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Gangster Squad

Warner Bros. // R // January 11, 2013
List Price: Unknown [Buy now and save at Fandango]

Review by Jamie S. Rich | posted January 11, 2013 | E-mail the Author

Legend has it that once upon a time in Hollywood, a movie producer watched an old awards screener of L.A. Confidential and thought to himself, "This is good, it should have been a bigger hit. It's just too arty. I can do better." He then watched a bargain-bin, previously viewed copy of The Black Dahlia and said, "This is closer, but it's too hard to understand and just not trashy enough to capture Los Angeles as I imagine it. I can take this down several notches."

And so was born a fever dream of machine-gun fire and half-remembered lines from older, better movies. Faux jazz-age glitz cut together with handsome actors playacting in their childhood fantasies and Sean Penn's audition tape for the Pacino role in the Dick Tracy film. It's a two-hour commercial for flash bulbs, fake blood, and fedoras. It's called Gangster Squad, and it's truly awful, kicking off 2013 good and proper. The only way this movie is going to be remembered next year is as a footnote on most critics' worst-of lists. Take all the plot holes from Gangster Squad, add them up, and dig a grave the same size, and you just might have a chasm large enough to bury all the careers that are going to be killed by this stinker.

Gangster Squad begins with the words "Inspired by True Events," which more and more is code for "Everything You See After This Sentence is Entirely Fake." To be fair, Sean Penn's character, Mickey Cohen, was really a boxer who became a mob boss and for a time was top dog of La La Land post-WWII. There was also a real chief of police named William H. Parker (Nick Nolte) who may or may not have gone to a square-jawed, broad-shouldered sergeant named John O'Mara (Josh Brolin) and asked him to form an off-the-book regimen of good cops to cripple Cohen's operation. O'Mara will gather up five men: the cowboy (Robert Patrick), the black guy (Anthony Mackie), the Mexican (Michael Pena), the smart one (Giovanni Ribisi), and the lady-killer (Ryan Gosling). They'll roam the night stopping heroin shipments and knocking over gambling dens, breaking kneecaps and shooting up windows, and joshing each other like a genial multicultural brigade of warriors. (Interesting that there is only one apparent racist in the entire movie; man, Southern California was such a progressive place in 1949! Daryl Gates, we hardly knew ye.) Eventually, it will all get too hot, Mickey will get really angry, and he'll kill somebody close to the cops, and then threaten O'Mara's family, and then go after the moll (Emma Stone), who just so happens to be two-timing Cohen with the lady-killer cop. Coincidence #172 of a script full of them.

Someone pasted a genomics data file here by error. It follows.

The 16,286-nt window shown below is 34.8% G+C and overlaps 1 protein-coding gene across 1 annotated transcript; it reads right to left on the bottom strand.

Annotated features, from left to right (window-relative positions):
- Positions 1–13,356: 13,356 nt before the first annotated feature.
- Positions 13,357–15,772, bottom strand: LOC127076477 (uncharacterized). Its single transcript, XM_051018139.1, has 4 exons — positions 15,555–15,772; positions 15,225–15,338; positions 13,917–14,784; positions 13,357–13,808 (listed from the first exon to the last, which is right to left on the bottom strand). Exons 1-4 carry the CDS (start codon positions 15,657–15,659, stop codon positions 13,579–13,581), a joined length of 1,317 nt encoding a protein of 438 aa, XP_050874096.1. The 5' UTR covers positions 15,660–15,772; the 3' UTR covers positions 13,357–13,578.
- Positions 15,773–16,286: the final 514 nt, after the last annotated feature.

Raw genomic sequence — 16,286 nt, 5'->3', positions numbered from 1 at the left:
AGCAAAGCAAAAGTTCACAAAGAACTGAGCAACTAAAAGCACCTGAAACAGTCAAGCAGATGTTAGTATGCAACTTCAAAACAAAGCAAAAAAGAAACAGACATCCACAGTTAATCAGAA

But then, there is nothing subtle about Gangster Squad. It's a flick where individual scenes aren't judged by how they serve the story, but by how cool the director thinks they will look onscreen. For instance, we are introduced to Anthony Mackie's character when he pulls off the impossible stunt of throwing a switchblade through a crowded nightclub to spear the hand of a dope dealer mid-deal. No reason, no logic beyond you being absolutely sure he's a badass. Same goes for Gosling's character, whose idea of a subtle pick-up is telling a lady outright that she'll end up in his bed by night's end. I mean, sure, it probably works for Ryan Gosling in real life, but he doesn't have to be so smug about it. For all the good performances that Gosling gives, when he's bad, he's really terrible, (I'm sorry, but Blue Valentine and that terrible accent and horrible sunglasses?) It's clear he's just cashing a paycheck here. He's not even trying, and it's embarrassing. Unless...wait...were you trying to do an imitation of Josh Hartnett? Because that's even worse.